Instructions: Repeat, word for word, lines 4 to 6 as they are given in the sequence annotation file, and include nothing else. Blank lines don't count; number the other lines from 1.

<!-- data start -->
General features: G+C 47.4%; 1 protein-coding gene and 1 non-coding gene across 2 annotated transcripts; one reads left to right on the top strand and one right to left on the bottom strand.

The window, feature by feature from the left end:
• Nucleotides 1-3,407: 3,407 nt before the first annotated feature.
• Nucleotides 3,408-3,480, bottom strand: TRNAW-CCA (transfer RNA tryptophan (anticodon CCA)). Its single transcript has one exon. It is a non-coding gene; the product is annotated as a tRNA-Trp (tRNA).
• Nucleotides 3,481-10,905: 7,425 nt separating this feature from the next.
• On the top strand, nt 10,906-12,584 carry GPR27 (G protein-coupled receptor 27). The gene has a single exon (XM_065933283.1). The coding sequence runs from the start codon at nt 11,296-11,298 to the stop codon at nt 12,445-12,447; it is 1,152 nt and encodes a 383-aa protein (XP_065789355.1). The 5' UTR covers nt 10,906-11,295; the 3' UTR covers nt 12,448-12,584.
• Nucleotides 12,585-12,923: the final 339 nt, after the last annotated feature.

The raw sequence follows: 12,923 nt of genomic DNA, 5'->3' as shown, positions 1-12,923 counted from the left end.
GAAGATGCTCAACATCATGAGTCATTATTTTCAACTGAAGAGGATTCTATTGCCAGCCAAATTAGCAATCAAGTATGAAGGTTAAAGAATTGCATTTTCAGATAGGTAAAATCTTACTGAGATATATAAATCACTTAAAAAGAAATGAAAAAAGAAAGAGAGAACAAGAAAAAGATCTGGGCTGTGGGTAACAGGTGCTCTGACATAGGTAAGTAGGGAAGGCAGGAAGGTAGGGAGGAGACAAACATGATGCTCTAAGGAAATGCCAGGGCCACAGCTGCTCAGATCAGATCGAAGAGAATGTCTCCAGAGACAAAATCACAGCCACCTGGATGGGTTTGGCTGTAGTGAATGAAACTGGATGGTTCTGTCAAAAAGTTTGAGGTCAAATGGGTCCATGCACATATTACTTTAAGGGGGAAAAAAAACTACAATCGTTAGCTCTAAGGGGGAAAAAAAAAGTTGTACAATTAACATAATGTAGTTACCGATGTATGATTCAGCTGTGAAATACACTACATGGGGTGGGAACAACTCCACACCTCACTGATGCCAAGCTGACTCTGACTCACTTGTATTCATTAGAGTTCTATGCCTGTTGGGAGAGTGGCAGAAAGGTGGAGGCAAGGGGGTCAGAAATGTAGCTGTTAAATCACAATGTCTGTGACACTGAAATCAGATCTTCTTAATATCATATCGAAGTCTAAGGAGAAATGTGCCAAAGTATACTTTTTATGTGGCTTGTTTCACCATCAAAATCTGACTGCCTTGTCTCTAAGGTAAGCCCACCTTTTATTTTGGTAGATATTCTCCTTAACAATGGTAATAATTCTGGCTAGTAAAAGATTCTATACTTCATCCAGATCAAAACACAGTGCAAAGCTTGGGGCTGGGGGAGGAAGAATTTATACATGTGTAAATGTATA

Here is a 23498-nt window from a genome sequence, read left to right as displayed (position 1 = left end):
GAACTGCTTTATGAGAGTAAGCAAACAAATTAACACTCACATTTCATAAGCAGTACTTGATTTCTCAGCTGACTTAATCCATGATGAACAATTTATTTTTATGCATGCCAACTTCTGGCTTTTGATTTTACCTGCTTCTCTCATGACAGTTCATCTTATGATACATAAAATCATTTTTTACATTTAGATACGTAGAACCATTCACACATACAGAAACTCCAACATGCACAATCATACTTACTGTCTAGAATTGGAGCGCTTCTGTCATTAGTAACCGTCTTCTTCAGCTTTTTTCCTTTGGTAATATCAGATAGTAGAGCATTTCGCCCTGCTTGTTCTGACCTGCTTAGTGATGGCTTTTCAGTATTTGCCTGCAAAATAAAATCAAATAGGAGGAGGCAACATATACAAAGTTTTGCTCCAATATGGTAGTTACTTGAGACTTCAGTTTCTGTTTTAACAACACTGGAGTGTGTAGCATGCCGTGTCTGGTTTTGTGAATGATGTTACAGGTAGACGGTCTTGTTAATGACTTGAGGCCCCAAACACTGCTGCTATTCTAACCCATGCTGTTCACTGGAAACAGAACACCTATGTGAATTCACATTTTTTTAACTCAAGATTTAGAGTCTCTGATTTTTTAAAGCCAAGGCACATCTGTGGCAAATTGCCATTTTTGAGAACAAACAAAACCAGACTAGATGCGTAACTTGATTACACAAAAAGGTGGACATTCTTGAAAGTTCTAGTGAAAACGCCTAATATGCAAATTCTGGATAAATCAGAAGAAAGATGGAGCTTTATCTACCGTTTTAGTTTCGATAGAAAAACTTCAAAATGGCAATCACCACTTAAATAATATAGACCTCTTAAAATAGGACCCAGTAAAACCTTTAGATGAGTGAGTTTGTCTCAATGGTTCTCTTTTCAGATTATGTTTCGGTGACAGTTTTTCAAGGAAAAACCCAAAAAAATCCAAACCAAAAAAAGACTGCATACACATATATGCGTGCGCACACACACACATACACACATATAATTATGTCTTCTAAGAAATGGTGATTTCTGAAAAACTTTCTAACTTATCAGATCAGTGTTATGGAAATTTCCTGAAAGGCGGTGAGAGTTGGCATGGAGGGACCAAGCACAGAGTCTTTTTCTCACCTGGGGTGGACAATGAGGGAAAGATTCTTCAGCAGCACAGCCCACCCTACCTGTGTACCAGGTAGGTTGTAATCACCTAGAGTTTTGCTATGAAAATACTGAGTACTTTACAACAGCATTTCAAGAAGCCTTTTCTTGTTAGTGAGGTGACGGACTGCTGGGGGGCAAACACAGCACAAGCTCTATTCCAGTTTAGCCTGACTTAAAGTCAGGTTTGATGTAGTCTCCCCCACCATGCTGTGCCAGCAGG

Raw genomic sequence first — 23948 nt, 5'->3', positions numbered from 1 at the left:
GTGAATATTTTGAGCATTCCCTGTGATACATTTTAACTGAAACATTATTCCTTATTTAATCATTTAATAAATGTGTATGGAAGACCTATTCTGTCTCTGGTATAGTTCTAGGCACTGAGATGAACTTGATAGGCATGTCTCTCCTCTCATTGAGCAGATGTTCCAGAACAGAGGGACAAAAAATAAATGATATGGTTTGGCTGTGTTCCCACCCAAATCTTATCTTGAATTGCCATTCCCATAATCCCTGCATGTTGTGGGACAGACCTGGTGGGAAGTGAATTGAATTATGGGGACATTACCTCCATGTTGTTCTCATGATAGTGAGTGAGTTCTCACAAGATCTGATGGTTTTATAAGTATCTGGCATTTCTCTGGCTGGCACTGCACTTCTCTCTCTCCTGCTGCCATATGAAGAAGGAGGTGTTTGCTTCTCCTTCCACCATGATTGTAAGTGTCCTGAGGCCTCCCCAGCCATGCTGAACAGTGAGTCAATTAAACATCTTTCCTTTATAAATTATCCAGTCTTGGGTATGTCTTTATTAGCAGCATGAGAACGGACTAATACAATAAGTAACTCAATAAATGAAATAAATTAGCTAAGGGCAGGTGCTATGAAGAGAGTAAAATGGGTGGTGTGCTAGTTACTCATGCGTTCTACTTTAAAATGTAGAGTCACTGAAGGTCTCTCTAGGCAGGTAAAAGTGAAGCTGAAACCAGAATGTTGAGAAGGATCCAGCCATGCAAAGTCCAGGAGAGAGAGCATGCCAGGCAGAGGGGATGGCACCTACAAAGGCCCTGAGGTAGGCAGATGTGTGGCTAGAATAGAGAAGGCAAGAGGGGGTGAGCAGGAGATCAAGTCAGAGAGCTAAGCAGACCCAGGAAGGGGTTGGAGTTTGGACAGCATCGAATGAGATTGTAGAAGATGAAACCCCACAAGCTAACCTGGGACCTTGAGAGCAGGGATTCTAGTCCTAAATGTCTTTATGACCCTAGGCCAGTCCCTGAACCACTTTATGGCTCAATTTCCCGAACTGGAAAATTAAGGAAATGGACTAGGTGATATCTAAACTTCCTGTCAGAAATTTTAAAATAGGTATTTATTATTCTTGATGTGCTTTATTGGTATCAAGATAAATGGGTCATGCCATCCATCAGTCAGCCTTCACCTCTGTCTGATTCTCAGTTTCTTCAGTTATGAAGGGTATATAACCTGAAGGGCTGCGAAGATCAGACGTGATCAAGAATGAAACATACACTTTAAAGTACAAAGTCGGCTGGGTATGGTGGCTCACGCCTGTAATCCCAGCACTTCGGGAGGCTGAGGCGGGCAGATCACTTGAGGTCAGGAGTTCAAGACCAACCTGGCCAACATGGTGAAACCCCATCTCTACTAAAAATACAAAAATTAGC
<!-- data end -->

• Nucleotides 3,408-3,480, bottom strand: TRNAW-CCA (transfer RNA tryptophan (anticodon CCA)). Its single transcript has one exon. It is a non-coding gene; the product is annotated as a tRNA-Trp (tRNA).
• Nucleotides 3,481-10,905: 7,425 nt separating this feature from the next.
• On the top strand, nt 10,906-12,584 carry GPR27 (G protein-coupled receptor 27). The gene has a single exon (XM_065933283.1). The coding sequence runs from the start codon at nt 11,296-11,298 to the stop codon at nt 12,445-12,447; it is 1,152 nt and encodes a 383-aa protein (XP_065789355.1). The 5' UTR covers nt 10,906-11,295; the 3' UTR covers nt 12,448-12,584.